Your Photojournalism set
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Instead of celebrating my friend Dena’s newly wedded bliss this weekend, I reluctantly stayed home to study. I walked to relax and clear my head during my study breaks. I strolled through the University of Wyoming campus and Labonte Park. I tried to capture images along the way that would illustrate a story. These five pictures are what I deem to be my “best” shots as a beginning photojournalist:
Photo 1 – Dog Walker Madness (#11) – A man walking a herd of Scottish Terriers on Kearney Street Saturday. Feature Photo
As I approached a stop sign, I saw a man walking a herd of sweet, yapping Scottish Terriers. The dogs were all entangled, along with their leashes. As they stumbled around and sniffed happily, I fell in love. No one was behind me so I rolled down my window and asked politely if I could take a picture. I was unable to take my time with the shot but I think I captured the chaos. The creative devices used here are The Rule of Thirds and Framing. The line of trees behind the dogs, along with their shadows in front (of the dogs) really seems to force your eyes on the terriers.
Photo 2 – Showing Off, Part 3 (#17) – A young skateboarder showing the boys how it’s done at the Laramie Skate Park on Sunday. Sports-Related Action
Walking through Labonte Park, I stumbled upon a skateboarding park. The park was small and brightly painted with graffiti. I was excited and liked the vibes the park seemed to echo through the concrete arena. I found it very difficult to capture the “right” moment as the young skaters whipped and rolled around me. In order to get this shot, I had to take a million pictures and constantly move around. I also used the sports function on my camera. I think the creative devices used are Leading Lines, Background and Framing. The rails that the skater skates on and between direct your vision in the right direction. Also the background at first appears to be “busy”, but at the same time frames the skater, forcing you to the desired focal point.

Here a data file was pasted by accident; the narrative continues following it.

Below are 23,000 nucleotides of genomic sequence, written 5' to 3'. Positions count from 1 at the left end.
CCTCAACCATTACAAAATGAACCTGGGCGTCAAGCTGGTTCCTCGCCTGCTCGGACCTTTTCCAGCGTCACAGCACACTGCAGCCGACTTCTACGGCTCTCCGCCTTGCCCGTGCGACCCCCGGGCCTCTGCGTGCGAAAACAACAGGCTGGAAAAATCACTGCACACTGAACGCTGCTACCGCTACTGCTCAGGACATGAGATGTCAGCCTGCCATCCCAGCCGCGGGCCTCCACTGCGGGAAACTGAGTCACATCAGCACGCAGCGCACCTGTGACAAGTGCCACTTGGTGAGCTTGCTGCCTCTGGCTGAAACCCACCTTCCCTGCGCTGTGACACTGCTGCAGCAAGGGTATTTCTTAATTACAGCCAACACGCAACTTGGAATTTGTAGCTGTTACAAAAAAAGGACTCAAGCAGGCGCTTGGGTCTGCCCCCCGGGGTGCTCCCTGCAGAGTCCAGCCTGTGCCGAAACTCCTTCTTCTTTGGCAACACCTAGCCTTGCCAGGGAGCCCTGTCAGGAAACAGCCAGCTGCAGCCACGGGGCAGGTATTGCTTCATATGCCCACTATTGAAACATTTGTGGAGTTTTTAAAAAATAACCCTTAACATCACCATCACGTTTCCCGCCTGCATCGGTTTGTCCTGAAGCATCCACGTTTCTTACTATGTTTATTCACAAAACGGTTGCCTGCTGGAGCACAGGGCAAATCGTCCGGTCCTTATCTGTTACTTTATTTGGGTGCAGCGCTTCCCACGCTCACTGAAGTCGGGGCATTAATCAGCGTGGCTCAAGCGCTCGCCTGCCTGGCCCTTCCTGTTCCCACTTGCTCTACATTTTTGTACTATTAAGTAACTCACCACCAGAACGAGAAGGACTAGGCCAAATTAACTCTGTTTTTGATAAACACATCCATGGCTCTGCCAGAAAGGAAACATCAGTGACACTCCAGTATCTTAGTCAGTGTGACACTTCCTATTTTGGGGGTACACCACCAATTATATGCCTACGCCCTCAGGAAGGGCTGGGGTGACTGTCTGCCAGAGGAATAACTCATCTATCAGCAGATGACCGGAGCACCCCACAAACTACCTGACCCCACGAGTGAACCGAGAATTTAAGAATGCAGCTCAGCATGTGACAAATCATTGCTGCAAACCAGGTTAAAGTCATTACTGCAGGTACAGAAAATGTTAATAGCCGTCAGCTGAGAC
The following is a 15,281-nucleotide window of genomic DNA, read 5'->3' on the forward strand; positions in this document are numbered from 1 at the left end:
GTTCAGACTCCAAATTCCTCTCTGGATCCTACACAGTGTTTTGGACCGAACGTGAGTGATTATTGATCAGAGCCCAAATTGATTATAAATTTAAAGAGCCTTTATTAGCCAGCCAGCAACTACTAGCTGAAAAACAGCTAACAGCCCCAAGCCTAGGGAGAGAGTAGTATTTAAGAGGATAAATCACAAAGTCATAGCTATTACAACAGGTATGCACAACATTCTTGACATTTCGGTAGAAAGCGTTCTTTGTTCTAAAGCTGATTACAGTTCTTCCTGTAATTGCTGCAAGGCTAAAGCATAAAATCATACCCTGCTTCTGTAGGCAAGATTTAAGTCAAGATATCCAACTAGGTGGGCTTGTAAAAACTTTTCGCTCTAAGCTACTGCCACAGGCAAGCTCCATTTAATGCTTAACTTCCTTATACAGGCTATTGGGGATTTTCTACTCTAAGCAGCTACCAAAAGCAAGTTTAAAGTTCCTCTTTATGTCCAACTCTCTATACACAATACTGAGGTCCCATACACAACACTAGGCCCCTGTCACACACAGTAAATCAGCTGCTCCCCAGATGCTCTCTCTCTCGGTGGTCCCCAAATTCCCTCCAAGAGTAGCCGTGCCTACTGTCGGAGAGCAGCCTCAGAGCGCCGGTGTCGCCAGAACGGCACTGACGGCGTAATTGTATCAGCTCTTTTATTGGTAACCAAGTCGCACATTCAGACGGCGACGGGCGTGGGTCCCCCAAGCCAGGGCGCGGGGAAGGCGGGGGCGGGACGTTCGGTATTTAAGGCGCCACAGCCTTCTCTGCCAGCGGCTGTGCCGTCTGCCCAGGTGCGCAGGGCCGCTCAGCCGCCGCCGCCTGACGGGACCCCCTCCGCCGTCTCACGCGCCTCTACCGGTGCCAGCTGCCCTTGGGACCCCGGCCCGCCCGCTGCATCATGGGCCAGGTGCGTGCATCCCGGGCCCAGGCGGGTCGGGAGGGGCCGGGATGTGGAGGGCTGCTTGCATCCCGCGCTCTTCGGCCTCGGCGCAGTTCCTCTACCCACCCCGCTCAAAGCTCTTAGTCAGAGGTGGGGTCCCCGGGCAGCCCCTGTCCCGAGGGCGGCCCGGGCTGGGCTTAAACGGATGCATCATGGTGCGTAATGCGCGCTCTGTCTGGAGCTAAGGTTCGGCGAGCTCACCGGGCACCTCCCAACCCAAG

Photo 3 – That’s My Bike! (#4) – A young boy chases after his “stolen” bike in Prexy’s Pasture on Sunday.
While reading in Prexy’s Pasture, I watched children play. They played football and rode their bikes until a commotion broke out. I felt like I was intruding at first, but I simply asked a young girl what was happening and she eagerly shared their story. Another youngster playing had asked to ride another boy’s bike. He had agreed politely and now that boy refused to return it. A silly spat escalated and everyone was getting upset. A UW police officer eventually arrived and the matter was resolved. This shot was the first in a series. I used the Rule of Thirds and Leading Lines in this shot. However, I think the sunlight in this photo completely wiped out the “line” which is the sidewalk the boys are running down.
This shot of my fiancé searching for Star Trek at the Coe Library was one of many portraits I snapped. It was easy for me to photograph Zak as I aimlessly followed him around. The creative devices used here are Symmetry, Patterns, Framing and Establishing Size. I like the way the high shelves surround Zak, who is 6’4” tall. They frame his body and also force your eyes along their “lines”. I think the angle of this photo also really helps to capture Zak’s sweet and strong persona.
Photo 5 – Superheroes? (#1) – Zak & Tiffany’s superhero silhouettes appearing in the evening sunlight on campus.
This shot was taken as the sun began to set on campus, and I felt eager to experiment with our shadows. The lighting was perfect and although my overeager antics and poses made for a shaky hand, I am pleased with this image. Contrast and Background are the creative devices used here.
This assignment taught me that telling a story with a picture is much more difficult that I had anticipated. Also, I now know that I need a ton of practice taking action photos. The technique and spontaneity necessary to be an efficient photojournalist really surprised me. I used to think that anyone could take a good picture. I wish I could have relaxed a bit more and felt a bit more confident while shooting these images. It took me a bit to warm up and address my subjects at first, but people were very gracious and understanding. Next time won’t be quite so difficult.